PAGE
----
Feed the hungry.

You might also consider these activities to help feed the hungry in your own community:

  • Volunteer at a local food pantry or homeless shelter as a family.
  • Join a meal delivery program to deliver hot meals to home-bound individuals.
  • Coordinate a High Holiday food drive.
  • Ask friends and family to join you in saving unused manufacturers’ coupons for food and household products. Once you’ve collected a substantial amount (make sure they’re not expired!), donate these coupons to an agency that purchases food for the needy, like a food pantry.

Save a life.

There is much discussion in our High Holiday prayers of life and death. We read: “On Rosh HaShanah it is written, and on Yom Kippur it is sealed, who shall live and who shall die.”

  • Sign up for a CPR or first aid class so you will be prepared to try to save a life should the need arise.
  • Donate blood or platelets to help those in need of transfusions.
  • Nearly 18 people die each day waiting for an organ transplant, yet one organ donor can save as many as eight lives. Make sure your driver’s license designates you as an organ donor.
  • Register with the National Bone Marrow Registry to see if you are a match for a patient in need of a bone marrow transplant. The process is quick and virtually risk-free to the donor.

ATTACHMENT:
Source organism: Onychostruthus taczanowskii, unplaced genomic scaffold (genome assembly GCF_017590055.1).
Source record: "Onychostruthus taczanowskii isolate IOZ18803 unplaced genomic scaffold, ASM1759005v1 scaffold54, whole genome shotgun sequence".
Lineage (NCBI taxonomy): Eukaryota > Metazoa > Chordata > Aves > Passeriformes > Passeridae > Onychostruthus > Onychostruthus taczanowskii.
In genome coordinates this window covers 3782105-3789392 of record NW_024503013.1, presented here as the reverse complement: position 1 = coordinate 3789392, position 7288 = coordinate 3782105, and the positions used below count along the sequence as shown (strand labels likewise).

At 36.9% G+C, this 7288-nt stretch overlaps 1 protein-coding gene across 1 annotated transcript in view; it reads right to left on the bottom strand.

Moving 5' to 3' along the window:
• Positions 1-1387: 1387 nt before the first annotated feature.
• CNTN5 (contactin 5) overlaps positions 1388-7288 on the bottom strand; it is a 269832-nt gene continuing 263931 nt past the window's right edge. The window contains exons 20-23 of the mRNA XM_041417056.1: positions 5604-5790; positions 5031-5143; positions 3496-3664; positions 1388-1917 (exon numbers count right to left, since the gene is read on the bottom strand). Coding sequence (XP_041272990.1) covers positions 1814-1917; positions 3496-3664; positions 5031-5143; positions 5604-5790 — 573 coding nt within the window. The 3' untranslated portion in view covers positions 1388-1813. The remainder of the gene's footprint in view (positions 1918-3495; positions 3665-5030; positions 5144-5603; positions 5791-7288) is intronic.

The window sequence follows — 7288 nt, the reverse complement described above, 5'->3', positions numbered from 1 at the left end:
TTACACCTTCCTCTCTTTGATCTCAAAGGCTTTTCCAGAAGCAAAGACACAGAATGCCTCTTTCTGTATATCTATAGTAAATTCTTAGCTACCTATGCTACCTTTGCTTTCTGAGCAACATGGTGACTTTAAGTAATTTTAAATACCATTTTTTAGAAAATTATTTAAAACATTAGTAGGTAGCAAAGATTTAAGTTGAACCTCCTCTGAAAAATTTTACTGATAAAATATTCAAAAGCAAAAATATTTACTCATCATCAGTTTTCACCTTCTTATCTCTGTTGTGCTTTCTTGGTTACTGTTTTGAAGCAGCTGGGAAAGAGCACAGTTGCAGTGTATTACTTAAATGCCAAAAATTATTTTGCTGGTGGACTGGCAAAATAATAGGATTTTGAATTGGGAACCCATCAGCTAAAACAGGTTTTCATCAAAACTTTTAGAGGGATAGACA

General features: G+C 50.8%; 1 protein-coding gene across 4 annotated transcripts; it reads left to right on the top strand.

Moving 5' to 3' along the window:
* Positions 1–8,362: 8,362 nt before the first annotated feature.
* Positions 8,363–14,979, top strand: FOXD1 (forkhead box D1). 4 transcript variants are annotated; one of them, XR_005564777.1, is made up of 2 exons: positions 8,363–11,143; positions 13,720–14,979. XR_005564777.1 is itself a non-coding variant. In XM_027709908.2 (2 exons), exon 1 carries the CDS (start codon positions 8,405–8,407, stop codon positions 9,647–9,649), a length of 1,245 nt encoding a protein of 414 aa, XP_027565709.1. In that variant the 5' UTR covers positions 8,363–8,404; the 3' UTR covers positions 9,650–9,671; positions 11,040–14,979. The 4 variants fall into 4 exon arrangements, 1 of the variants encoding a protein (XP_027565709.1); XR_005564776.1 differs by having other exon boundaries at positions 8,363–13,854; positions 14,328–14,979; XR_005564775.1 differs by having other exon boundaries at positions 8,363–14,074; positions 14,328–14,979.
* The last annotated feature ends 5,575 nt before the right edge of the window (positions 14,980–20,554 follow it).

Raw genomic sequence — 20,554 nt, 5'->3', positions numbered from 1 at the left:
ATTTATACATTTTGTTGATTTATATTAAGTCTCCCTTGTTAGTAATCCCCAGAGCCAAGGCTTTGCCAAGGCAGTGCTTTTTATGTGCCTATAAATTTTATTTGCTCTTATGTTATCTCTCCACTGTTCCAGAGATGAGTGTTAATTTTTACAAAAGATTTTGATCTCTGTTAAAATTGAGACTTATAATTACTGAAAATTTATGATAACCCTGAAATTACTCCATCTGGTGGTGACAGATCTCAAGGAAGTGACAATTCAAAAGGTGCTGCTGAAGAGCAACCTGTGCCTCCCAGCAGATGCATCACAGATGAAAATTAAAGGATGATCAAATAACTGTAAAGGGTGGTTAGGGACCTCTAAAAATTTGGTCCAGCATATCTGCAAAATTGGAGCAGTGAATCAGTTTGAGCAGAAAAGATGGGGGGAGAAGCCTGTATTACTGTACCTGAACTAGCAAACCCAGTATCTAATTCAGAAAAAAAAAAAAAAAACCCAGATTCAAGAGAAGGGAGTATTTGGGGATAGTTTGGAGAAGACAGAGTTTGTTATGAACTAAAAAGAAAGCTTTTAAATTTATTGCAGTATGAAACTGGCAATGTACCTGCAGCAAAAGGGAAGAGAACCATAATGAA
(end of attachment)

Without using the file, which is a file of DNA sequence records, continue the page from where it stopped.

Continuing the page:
Focus on criminal justice reform.

On Yom Kippur, Jews all over the world fast and spend the day praying. The fast is meant to clear our minds in order to foster a deep connection with God as we try to repent and return to the best versions of ourselves. The Talmud teaches us that the merit in the fast day lies in the charity dispensed. This serves to teach us that our fasting, our self-reflection, and our atonement alone are not complete without acts of loving-kindness and compassion for the world and our fellow human beings.

Between Rosh HaShanah and Yom Kippur, the Day of Atonement, we have the power to change the fate of our judgment. This is why we say in the Unetaneh Tokef prayer that “repentance, prayer, and charity temper judgment’s severe decree.” These three acts are necessary to lead us down the path of redemption. During the High Holidays, as we account for our sins over the past year, we also turn our attention to the criminal justice system, and ask if everyone who passes through it is treated equally and justly

  • Write and send Rosh HaShanah and holiday cards to Jewish prisoners.
  • Share your dormant Judaica items with those in need through Jewish Prisoner Services International's t'shuvah outreach efforts, to help prisoners feel connected to their Jewish faith. Check your home or congregation's storerooms, attics, and closets for dormant Judaica, including Jewish books, Torah study materials, Torah commentaries, Hebrew-English dictionaries, pocket-sized siddurim, tefillin, tallitot, kippot, Hebrew-learning workbooks, and books on Jewish customs and traditions.
  • Organize attorneys in your congregation to provide pro-bono or flexible-fee legal aid in your community for clients who cannot afford adequate representation.